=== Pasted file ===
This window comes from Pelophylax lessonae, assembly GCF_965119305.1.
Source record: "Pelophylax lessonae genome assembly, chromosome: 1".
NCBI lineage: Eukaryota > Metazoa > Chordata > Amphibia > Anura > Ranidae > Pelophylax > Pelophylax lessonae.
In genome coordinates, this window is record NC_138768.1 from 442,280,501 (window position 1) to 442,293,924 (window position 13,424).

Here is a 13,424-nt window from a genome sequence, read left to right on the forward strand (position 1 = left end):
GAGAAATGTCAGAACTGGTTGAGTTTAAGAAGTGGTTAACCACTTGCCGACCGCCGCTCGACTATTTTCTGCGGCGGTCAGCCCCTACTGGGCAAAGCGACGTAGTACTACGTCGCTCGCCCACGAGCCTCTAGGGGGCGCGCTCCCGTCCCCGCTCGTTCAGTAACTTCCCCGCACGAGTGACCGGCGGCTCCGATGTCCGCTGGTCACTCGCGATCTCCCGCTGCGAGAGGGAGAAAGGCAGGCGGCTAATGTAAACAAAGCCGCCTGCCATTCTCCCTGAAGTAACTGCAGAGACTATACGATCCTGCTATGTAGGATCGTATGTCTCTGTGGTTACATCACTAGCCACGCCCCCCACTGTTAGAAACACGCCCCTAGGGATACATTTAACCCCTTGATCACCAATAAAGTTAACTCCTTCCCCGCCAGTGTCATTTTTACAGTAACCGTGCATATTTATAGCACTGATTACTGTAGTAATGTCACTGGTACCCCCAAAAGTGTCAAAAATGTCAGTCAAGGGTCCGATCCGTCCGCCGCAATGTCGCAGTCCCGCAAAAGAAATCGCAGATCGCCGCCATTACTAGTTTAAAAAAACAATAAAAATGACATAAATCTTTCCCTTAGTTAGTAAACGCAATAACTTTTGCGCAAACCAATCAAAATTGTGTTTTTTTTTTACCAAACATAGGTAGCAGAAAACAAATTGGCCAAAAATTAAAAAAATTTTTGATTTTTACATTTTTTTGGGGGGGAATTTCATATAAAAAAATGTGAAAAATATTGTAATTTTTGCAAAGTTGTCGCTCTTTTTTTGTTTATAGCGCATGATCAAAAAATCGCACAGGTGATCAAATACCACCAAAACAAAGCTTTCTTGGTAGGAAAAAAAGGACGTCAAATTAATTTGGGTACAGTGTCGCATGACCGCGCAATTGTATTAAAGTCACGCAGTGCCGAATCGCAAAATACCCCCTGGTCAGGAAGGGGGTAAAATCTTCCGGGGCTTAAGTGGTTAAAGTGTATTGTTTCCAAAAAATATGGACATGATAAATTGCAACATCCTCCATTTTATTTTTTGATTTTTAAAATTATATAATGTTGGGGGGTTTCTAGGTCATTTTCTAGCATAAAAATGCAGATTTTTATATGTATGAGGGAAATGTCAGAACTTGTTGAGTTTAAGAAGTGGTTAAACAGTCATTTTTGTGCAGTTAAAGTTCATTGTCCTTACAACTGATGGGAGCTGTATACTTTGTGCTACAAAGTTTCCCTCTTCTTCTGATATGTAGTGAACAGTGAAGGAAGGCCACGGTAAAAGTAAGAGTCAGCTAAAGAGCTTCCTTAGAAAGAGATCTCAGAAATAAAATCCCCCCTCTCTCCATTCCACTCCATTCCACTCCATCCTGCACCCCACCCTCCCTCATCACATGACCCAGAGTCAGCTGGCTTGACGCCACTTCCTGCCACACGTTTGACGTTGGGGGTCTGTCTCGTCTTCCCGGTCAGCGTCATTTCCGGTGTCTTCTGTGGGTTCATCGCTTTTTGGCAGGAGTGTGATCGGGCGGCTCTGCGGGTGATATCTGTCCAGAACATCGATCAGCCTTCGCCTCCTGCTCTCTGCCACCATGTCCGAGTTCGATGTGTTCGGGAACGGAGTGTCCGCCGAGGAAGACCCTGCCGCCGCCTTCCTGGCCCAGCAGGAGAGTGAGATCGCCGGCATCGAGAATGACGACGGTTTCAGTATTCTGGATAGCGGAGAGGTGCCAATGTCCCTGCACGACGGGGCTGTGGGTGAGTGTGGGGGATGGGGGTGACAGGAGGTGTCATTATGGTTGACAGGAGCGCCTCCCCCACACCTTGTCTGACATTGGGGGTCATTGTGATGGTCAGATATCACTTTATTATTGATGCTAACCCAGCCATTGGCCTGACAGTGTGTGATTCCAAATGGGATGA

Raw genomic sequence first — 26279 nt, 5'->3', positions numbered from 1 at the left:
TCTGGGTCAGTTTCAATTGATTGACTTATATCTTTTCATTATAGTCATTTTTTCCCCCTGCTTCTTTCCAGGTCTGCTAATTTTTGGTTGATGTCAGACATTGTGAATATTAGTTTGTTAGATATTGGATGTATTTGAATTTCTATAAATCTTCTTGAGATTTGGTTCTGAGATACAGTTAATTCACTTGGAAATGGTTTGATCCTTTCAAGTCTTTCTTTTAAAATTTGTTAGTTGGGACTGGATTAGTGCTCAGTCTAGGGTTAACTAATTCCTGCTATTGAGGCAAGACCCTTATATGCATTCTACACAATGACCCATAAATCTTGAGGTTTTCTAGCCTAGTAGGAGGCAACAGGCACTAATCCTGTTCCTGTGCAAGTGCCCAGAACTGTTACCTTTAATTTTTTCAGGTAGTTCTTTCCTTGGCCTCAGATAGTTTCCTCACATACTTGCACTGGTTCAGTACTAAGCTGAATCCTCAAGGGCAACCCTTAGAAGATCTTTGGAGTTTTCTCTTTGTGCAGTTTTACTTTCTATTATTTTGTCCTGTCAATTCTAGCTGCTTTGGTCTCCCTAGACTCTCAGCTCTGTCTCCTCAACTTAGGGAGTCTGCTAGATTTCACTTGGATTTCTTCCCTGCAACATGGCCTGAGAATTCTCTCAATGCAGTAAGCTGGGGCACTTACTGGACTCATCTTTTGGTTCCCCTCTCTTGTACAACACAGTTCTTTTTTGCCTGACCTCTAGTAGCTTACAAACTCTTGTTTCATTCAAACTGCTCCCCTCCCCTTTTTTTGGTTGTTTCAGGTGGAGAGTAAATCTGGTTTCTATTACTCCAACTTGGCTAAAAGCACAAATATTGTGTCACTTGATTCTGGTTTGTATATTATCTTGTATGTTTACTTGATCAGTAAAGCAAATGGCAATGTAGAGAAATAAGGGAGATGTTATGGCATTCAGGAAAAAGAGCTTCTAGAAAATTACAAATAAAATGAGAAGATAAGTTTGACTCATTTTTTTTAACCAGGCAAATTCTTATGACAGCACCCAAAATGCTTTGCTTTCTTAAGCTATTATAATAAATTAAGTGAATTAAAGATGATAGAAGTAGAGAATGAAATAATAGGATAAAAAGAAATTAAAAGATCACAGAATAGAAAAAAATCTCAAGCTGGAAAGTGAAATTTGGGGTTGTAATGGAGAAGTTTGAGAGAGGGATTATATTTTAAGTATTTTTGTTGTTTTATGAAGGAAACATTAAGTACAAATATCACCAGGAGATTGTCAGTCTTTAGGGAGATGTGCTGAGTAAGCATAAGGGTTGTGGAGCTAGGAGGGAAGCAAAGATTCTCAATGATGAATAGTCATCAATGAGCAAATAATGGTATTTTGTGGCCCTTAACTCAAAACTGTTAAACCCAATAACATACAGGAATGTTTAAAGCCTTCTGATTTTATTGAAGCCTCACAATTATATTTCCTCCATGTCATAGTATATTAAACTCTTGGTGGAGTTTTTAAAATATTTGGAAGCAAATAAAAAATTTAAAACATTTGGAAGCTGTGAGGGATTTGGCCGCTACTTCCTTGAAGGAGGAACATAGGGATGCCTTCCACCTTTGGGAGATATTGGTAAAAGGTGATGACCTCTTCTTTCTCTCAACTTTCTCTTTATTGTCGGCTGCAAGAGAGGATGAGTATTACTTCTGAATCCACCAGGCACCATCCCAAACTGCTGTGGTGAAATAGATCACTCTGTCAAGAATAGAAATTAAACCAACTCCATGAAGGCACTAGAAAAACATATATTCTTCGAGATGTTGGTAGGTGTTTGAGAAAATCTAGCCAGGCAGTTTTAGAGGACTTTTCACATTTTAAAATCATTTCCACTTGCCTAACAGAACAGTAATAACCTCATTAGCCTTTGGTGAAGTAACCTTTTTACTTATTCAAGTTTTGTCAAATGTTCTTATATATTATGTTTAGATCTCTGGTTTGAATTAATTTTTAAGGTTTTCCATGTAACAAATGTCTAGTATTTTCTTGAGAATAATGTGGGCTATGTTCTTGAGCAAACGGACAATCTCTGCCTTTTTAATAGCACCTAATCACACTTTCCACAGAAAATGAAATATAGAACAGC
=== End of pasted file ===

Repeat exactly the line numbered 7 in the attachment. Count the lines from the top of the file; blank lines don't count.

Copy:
Raw genomic sequence first — 26279 nt, 5'->3', positions numbered from 1 at the left: